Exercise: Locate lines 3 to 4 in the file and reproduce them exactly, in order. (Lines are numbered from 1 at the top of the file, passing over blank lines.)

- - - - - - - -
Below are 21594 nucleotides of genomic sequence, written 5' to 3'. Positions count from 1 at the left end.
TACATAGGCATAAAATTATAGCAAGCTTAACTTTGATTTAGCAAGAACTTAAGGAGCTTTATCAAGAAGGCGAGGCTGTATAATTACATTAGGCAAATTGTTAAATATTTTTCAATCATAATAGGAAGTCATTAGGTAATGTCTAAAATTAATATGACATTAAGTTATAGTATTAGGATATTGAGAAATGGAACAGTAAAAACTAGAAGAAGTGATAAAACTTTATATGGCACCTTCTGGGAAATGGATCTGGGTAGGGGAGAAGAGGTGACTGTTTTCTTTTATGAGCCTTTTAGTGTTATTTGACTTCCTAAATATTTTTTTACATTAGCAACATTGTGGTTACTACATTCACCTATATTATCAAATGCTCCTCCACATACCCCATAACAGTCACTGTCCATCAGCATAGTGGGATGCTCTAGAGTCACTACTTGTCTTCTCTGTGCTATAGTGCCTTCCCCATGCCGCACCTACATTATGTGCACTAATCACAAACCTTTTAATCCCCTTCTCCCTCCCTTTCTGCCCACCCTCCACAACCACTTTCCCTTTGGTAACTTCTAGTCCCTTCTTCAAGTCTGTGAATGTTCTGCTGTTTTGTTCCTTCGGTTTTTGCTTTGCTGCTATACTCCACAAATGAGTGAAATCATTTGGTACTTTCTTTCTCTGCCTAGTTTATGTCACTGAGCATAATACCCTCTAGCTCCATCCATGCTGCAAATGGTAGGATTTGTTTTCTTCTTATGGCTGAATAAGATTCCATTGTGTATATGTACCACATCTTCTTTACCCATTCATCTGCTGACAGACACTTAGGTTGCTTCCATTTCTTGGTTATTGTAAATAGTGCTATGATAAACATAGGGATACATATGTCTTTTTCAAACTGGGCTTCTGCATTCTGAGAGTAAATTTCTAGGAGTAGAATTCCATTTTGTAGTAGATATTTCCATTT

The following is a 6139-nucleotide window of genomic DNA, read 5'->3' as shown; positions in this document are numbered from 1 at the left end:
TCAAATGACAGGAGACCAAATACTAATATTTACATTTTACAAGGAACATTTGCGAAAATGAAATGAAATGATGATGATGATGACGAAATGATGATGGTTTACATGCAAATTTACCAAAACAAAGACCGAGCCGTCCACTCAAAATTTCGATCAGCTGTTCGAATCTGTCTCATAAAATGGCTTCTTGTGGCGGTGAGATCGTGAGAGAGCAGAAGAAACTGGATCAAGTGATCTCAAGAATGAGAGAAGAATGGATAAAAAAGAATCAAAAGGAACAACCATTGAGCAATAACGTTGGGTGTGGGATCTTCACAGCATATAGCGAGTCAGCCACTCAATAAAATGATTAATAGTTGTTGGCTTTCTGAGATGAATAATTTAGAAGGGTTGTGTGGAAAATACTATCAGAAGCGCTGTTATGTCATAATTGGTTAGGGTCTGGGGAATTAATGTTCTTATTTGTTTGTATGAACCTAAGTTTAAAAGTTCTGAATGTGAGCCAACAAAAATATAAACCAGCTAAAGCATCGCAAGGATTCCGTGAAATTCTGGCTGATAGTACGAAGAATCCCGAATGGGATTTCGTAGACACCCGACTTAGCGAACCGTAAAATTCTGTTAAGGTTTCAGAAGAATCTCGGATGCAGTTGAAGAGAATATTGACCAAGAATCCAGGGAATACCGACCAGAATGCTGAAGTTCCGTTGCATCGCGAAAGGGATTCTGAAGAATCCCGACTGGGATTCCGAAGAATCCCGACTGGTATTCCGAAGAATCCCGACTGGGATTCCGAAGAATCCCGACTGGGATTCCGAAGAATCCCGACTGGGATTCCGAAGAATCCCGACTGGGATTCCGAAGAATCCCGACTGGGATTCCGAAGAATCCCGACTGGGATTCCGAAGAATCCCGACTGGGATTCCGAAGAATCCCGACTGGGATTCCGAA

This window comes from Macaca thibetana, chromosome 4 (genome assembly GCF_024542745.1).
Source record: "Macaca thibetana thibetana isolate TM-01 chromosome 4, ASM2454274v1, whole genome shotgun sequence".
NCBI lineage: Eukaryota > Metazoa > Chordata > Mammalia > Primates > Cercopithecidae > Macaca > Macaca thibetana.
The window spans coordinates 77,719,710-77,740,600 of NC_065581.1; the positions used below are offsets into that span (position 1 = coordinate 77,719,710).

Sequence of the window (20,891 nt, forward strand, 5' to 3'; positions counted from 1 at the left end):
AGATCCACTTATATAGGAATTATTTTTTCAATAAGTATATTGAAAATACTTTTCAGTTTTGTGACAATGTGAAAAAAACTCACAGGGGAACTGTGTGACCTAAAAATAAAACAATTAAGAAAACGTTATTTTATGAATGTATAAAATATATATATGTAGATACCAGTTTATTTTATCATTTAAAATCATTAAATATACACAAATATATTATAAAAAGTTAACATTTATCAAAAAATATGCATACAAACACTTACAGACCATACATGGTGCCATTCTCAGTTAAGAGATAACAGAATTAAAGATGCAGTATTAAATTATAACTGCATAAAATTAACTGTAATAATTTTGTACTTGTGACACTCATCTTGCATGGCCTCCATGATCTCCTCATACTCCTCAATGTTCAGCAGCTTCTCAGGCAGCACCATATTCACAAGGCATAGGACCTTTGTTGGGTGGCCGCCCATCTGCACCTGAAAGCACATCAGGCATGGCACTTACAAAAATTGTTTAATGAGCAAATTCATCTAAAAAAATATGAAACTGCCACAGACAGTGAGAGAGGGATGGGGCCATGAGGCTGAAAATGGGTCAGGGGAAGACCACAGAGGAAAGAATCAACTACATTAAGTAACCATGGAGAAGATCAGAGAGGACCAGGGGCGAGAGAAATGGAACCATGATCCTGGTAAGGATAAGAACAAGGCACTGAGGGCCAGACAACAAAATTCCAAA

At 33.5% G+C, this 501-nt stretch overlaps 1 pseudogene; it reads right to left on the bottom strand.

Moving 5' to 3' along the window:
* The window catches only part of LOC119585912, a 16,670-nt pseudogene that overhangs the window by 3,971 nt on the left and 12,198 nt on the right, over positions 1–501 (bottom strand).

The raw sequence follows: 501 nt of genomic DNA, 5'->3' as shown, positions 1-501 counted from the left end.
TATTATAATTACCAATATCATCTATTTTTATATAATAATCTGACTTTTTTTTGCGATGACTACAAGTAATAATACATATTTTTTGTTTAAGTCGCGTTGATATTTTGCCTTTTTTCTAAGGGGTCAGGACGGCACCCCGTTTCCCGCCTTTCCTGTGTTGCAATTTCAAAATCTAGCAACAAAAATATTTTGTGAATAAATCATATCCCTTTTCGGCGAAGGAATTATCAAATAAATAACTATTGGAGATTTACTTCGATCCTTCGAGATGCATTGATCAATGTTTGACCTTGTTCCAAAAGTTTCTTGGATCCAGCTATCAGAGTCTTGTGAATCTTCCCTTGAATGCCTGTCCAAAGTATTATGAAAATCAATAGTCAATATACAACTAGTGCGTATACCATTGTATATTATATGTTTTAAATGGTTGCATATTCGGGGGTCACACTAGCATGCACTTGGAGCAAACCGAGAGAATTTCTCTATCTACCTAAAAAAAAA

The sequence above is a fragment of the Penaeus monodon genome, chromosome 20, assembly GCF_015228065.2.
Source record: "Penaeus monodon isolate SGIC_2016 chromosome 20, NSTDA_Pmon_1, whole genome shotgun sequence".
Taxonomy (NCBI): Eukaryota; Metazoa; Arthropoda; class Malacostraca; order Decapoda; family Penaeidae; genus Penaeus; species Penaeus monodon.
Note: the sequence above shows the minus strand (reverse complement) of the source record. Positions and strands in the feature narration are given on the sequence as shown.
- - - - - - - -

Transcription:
The following is a 6139-nucleotide window of genomic DNA, read 5'->3' as shown; positions in this document are numbered from 1 at the left end:
TCAAATGACAGGAGACCAAATACTAATATTTACATTTTACAAGGAACATTTGCGAAAATGAAATGAAATGATGATGATGATGACGAAATGATGATGGTTTACATGCAAATTTACCAAAACAAAGACCGAGCCGTCCACTCAAAATTTCGATCAGCTGTTCGAATCTGTCTCATAAAATGGCTTCTTGTGGCGGTGAGATCGTGAGAGAGCAGAAGAAACTGGATCAAGTGATCTCAAGAATGAGAGAAGAATGGATAAAAAAGAATCAAAAGGAACAACCATTGAGCAATAACGTTGGGTGTGGGATCTTCACAGCATATAGCGAGTCAGCCACTCAATAAAATGATTAATAGTTGTTGGCTTTCTGAGATGAATAATTTAGAAGGGTTGTGTGGAAAATACTATCAGAAGCGCTGTTATGTCATAATTGGTTAGGGTCTGGGGAATTAATGTTCTTATTTGTTTGTATGAACCTAAGTTTAAAAGTTCTGAATGTGAGCCAACAAAAATATAAACCAGCTAAAGCATCGCAAGGATTCCGTGAAATTCTGGCTGATAGTACGAAGAATCCCGAATGGGATTTCGTAGACACCCGACTTAGCGAACCGTAAAATTCTGTTAAGGTTTCAGAAGAATCTCGGATGCAGTTGAAGAGAATATTGACCAAGAATCCAGGGAATACCGACCAGAATGCTGAAGTTCCGTTGCATCGCGAAAGGGATTCTGAAGAATCCCGACTGGGATTCCGAAGAATCCCGACTGGTATTCCGAAGAATCCCGACTGGGATTCCGAAGAATCCCGACTGGGATTCCGAAGAATCCCGACTGGGATTCCGAAGAATCCCGACTGGGATTCCGAAGAATCCCGACTGGGATTCCGAAGAATCCCGACTGGGATTCCGAAGAATCCCGACTGGGATTCCGAAGAATCCCGACTGGGATTCCGAA